Star Jones, Terry McMillan, Spike Lee’s Wife Hate Reality Shows’ Impact on Black Women

Star Jones, Terry McMillan, Spike Lee’s Wife Hate Reality Shows' Impact on Black Women
Tanya Lewis Lee, Terry McMillan and Star Jones

SAN FRANCISCO – Star Jones was disheartened by her experience on “Celebrity Apprentice” and the impact it had on young African American women. Best-selling author Terry McMillan told the multitude at the 100 Black Men of America convention that she can’t stand to watch the gag-inducing histrionics and theatrics that make a mockery of African American culture. Spike Lee’s wife, Tanya, a bestselling author and philanthropist, called reality TV and the media’s portrayal of young black kids a literal “crime.”

At the “Women of Influence: Sisterhood Revisited” session at the 100 Black Men of America’s 25th anniversary and convention, participants discussed a number of radical topics pertinent to black women. Star Jones, despite being proud of raising $350,000 for heart disease research, cringes at every thought of how she and other black women were made to look on “Celebrity Apprentice.”

“What I didn’t want to see is all black women [on the show] put into a particular category, but I knew it was coming. It became ignorance personified. This is doing a disservice for young African American women,” Jones said as the overflowing audience roared with applause. “To behave in a manner that is unprofessional and to think that you, too, could behave that way in corporate America is to not live in reality,” Jones added as a not-so-subtle jab at reality TV star NeNe Leakes. “You cannot go to FedEx, UPS, to the federal government or anywhere else and show your behind and keep your job.”

“I don’t watch reality TV,” McMillan, the New York Times No. 1 best-selling author of Waiting to Exhale, said bluntly. “I think that it’s unfortunate that young people aspire to be like what they see on reality TV. They think the only way to measure success is popularity and how many people accept them and, in doing so, they are willing to go overboard.” She continued, “My son, [who is] 27 now, graduated from Stanford and lives in Memphis. I’m very proud of him, and I taught him to measure success from his own yardstick and not his mother’s or anyone else’s. It is not about what luxury car you drive or how much money you make. With the Kardashians and all [those TV shows], it has led children, who don’t have any real values, to seek these [material possessions and fame] for acceptance.”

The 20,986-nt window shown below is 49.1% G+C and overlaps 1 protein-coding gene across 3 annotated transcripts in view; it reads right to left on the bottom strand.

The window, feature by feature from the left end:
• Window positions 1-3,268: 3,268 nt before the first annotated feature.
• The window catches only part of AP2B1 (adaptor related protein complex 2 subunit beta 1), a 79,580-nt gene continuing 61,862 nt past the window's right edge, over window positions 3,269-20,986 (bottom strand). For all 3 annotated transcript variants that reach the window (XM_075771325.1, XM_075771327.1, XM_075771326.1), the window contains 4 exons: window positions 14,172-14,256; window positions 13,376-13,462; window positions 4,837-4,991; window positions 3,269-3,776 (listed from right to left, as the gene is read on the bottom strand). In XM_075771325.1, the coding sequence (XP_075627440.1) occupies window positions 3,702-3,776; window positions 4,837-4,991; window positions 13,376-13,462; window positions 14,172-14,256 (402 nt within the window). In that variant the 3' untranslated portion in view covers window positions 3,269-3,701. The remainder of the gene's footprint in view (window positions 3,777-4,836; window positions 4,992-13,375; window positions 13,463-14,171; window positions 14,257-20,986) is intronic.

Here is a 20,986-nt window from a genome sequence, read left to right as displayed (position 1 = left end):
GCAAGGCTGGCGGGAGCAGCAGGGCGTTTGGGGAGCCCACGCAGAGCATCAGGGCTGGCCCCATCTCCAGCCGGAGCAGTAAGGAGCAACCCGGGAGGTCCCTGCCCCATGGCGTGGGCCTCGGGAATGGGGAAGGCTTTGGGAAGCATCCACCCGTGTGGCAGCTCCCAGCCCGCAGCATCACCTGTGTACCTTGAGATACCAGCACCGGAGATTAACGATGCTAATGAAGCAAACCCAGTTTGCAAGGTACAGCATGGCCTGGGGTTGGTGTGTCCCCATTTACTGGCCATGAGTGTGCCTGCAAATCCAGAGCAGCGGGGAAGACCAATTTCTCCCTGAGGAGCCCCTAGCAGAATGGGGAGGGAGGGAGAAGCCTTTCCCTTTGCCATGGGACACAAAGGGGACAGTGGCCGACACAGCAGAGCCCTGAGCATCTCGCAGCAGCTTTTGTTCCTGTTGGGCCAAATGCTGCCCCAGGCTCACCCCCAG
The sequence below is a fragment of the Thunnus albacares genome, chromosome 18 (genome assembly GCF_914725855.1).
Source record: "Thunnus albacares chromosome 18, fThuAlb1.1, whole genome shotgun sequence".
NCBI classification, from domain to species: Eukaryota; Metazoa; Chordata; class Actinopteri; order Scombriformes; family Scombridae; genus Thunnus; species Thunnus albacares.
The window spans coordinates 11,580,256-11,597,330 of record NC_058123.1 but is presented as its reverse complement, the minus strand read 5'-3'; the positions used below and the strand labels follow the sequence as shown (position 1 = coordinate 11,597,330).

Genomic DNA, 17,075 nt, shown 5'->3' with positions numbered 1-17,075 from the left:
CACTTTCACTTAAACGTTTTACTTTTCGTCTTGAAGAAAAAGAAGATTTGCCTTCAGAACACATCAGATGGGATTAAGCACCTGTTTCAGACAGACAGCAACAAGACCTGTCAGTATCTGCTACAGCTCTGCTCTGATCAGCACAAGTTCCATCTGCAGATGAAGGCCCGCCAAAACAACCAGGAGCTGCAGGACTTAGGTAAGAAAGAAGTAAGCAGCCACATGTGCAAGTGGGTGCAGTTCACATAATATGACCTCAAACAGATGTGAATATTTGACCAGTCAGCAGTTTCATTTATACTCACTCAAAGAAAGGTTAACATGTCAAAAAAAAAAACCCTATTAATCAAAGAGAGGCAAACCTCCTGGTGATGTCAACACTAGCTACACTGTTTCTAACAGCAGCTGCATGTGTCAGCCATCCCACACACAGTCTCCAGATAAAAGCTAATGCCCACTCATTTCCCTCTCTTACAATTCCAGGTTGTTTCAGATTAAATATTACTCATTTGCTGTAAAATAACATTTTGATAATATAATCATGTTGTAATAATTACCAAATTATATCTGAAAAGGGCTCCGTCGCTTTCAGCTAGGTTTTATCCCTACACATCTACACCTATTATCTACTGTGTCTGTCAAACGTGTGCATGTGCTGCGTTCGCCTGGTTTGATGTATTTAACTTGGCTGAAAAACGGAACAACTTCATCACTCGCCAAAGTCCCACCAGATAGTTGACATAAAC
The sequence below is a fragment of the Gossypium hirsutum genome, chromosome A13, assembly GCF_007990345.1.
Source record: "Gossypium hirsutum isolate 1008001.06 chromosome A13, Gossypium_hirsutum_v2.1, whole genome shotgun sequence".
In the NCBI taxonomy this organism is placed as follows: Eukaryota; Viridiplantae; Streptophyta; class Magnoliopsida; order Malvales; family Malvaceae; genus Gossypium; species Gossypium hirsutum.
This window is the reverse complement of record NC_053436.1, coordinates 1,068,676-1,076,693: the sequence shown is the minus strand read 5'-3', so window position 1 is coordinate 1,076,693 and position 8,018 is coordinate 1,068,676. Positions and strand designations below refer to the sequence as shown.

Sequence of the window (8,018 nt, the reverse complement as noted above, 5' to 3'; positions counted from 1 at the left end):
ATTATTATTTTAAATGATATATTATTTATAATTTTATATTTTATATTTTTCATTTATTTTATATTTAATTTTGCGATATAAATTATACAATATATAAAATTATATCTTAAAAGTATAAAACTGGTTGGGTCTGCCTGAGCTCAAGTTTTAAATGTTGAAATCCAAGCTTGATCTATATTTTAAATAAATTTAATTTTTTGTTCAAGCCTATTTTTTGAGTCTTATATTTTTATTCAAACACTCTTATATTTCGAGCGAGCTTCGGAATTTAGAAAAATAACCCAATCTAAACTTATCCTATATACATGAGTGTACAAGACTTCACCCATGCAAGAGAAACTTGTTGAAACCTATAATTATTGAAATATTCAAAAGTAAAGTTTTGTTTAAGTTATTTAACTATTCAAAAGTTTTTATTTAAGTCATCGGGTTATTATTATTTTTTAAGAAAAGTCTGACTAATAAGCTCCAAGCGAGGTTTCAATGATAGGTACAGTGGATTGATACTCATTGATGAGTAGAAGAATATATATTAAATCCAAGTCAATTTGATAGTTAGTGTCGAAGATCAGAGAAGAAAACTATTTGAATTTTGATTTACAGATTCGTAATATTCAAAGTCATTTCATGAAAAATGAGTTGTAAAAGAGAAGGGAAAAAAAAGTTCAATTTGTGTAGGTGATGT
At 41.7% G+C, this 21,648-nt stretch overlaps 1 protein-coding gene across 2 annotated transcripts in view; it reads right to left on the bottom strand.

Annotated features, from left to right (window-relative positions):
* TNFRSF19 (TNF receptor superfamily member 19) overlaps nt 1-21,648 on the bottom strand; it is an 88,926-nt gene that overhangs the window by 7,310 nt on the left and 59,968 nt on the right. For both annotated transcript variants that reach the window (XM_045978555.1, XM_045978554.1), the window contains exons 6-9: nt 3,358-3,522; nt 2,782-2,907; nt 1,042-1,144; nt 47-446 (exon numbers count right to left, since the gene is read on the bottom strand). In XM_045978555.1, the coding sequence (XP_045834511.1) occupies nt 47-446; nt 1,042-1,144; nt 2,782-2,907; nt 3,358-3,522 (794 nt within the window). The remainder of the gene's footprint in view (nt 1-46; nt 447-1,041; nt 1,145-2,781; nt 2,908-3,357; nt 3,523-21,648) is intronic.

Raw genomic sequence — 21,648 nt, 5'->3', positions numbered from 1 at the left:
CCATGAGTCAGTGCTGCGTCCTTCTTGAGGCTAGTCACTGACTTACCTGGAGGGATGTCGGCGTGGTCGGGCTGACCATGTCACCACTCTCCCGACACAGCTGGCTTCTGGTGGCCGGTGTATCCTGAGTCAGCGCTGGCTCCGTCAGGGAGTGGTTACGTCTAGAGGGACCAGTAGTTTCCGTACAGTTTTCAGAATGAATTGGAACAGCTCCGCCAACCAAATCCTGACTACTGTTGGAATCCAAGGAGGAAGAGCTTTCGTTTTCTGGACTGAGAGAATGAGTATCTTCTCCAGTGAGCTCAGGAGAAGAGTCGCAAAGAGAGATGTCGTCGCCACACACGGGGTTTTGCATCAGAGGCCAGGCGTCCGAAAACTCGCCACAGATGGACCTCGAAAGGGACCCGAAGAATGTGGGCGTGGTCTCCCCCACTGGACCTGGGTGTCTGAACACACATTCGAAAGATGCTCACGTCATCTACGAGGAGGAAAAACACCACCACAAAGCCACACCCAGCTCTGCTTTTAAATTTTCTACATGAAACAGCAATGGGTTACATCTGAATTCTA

Tonya Lewis Lee, also a bestselling author who speaks to young middle school, high school and college-aged students across the country said, “I think it’s a crime, and young people get such a bad rap. I think it’s such a shame that in TV and media, particularly of the portrayal of young people, that’s not steeped in reality. The country thinks all young people are out there wilding out, and that’s not true,” she said to thunderous applause. “There are some wonderful young people out there who are doing great things and who care about their community, and we really don’t get a chance to see it.”
–terry shropshire
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